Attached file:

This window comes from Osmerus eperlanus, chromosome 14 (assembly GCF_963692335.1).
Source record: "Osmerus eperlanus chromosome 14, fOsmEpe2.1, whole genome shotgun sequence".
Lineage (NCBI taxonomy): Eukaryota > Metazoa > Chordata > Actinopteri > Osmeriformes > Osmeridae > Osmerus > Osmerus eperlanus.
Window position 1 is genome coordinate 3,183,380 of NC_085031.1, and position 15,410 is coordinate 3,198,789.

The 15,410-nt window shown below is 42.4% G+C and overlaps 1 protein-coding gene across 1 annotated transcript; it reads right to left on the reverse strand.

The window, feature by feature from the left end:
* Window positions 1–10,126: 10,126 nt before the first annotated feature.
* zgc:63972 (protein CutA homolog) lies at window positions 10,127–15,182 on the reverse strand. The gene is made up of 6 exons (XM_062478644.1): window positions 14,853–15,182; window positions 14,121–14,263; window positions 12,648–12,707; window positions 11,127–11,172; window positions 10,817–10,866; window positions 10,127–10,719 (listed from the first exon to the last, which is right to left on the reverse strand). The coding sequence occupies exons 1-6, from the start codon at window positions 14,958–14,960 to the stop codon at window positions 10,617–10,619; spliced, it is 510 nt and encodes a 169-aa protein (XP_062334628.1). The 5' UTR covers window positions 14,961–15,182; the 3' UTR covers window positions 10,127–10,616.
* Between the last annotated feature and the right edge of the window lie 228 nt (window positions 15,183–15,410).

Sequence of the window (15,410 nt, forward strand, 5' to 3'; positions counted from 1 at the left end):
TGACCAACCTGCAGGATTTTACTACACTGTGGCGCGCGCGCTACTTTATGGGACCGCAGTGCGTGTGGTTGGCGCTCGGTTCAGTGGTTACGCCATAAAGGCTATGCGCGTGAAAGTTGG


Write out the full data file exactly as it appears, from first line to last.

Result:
This window comes from Osmerus eperlanus, chromosome 14 (assembly GCF_963692335.1).
Source record: "Osmerus eperlanus chromosome 14, fOsmEpe2.1, whole genome shotgun sequence".
Lineage (NCBI taxonomy): Eukaryota > Metazoa > Chordata > Actinopteri > Osmeriformes > Osmeridae > Osmerus > Osmerus eperlanus.
Window position 1 is genome coordinate 3,183,380 of NC_085031.1, and position 15,410 is coordinate 3,198,789.

The 15,410-nt window shown below is 42.4% G+C and overlaps 1 protein-coding gene across 1 annotated transcript; it reads right to left on the reverse strand.

The window, feature by feature from the left end:
* Window positions 1–10,126: 10,126 nt before the first annotated feature.
* zgc:63972 (protein CutA homolog) lies at window positions 10,127–15,182 on the reverse strand. The gene is made up of 6 exons (XM_062478644.1): window positions 14,853–15,182; window positions 14,121–14,263; window positions 12,648–12,707; window positions 11,127–11,172; window positions 10,817–10,866; window positions 10,127–10,719 (listed from the first exon to the last, which is right to left on the reverse strand). The coding sequence occupies exons 1-6, from the start codon at window positions 14,958–14,960 to the stop codon at window positions 10,617–10,619; spliced, it is 510 nt and encodes a 169-aa protein (XP_062334628.1). The 5' UTR covers window positions 14,961–15,182; the 3' UTR covers window positions 10,127–10,616.
* Between the last annotated feature and the right edge of the window lie 228 nt (window positions 15,183–15,410).

Sequence of the window (15,410 nt, forward strand, 5' to 3'; positions counted from 1 at the left end):
TGACCAACCTGCAGGATTTTACTACACTGTGGCGCGCGCGCTACTTTATGGGACCGCAGTGCGTGTGGTTGGCGCTCGGTTCAGTGGTTACGCCATAAAGGCTATGCGCGTGAAAGTTGG